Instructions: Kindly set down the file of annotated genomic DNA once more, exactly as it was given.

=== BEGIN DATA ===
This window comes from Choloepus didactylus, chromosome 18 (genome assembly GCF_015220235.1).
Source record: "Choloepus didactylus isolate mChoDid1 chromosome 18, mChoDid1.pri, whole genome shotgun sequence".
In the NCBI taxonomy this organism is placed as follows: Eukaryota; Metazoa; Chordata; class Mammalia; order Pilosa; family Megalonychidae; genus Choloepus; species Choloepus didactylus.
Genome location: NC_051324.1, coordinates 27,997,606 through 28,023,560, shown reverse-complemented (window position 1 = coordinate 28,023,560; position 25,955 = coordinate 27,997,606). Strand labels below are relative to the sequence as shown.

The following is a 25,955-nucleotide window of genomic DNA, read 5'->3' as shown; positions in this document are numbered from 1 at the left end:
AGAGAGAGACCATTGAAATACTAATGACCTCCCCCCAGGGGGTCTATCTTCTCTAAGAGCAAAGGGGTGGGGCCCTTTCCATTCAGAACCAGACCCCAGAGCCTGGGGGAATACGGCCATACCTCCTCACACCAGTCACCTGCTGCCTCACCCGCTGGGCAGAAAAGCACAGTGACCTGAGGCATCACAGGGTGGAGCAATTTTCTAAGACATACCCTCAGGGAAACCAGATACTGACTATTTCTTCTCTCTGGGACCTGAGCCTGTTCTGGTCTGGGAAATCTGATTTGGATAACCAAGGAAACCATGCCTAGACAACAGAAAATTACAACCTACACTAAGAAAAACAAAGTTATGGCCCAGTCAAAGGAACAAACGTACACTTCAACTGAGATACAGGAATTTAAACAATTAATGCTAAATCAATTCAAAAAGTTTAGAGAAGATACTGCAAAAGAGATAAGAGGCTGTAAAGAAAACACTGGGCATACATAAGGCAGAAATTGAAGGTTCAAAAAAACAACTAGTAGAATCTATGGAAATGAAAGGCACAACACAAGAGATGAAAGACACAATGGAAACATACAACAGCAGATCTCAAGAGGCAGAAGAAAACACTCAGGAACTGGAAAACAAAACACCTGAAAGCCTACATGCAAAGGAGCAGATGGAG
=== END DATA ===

This window comes from Choloepus didactylus, chromosome 18 (genome assembly GCF_015220235.1).
Source record: "Choloepus didactylus isolate mChoDid1 chromosome 18, mChoDid1.pri, whole genome shotgun sequence".
In the NCBI taxonomy this organism is placed as follows: Eukaryota; Metazoa; Chordata; class Mammalia; order Pilosa; family Megalonychidae; genus Choloepus; species Choloepus didactylus.
Genome location: NC_051324.1, coordinates 27,997,606 through 28,023,560, shown reverse-complemented (window position 1 = coordinate 28,023,560; position 25,955 = coordinate 27,997,606). Strand labels below are relative to the sequence as shown.

The following is a 25,955-nucleotide window of genomic DNA, read 5'->3' as shown; positions in this document are numbered from 1 at the left end:
AGAGAGAGACCATTGAAATACTAATGACCTCCCCCCAGGGGGTCTATCTTCTCTAAGAGCAAAGGGGTGGGGCCCTTTCCATTCAGAACCAGACCCCAGAGCCTGGGGGAATACGGCCATACCTCCTCACACCAGTCACCTGCTGCCTCACCCGCTGGGCAGAAAAGCACAGTGACCTGAGGCATCACAGGGTGGAGCAATTTTCTAAGACATACCCTCAGGGAAACCAGATACTGACTATTTCTTCTCTCTGGGACCTGAGCCTGTTCTGGTCTGGGAAATCTGATTTGGATAACCAAGGAAACCATGCCTAGACAACAGAAAATTACAACCTACACTAAGAAAAACAAAGTTATGGCCCAGTCAAAGGAACAAACGTACACTTCAACTGAGATACAGGAATTTAAACAATTAATGCTAAATCAATTCAAAAAGTTTAGAGAAGATACTGCAAAAGAGATAAGAGGCTGTAAAGAAAACACTGGGCATACATAAGGCAGAAATTGAAGGTTCAAAAAAACAACTAGTAGAATCTATGGAAATGAAAGGCACAACACAAGAGATGAAAGACACAATGGAAACATACAACAGCAGATCTCAAGAGGCAGAAGAAAACACTCAGGAACTGGAAAACAAAACACCTGAAAGCCTACATGCAAAGGAGCAGATGGAG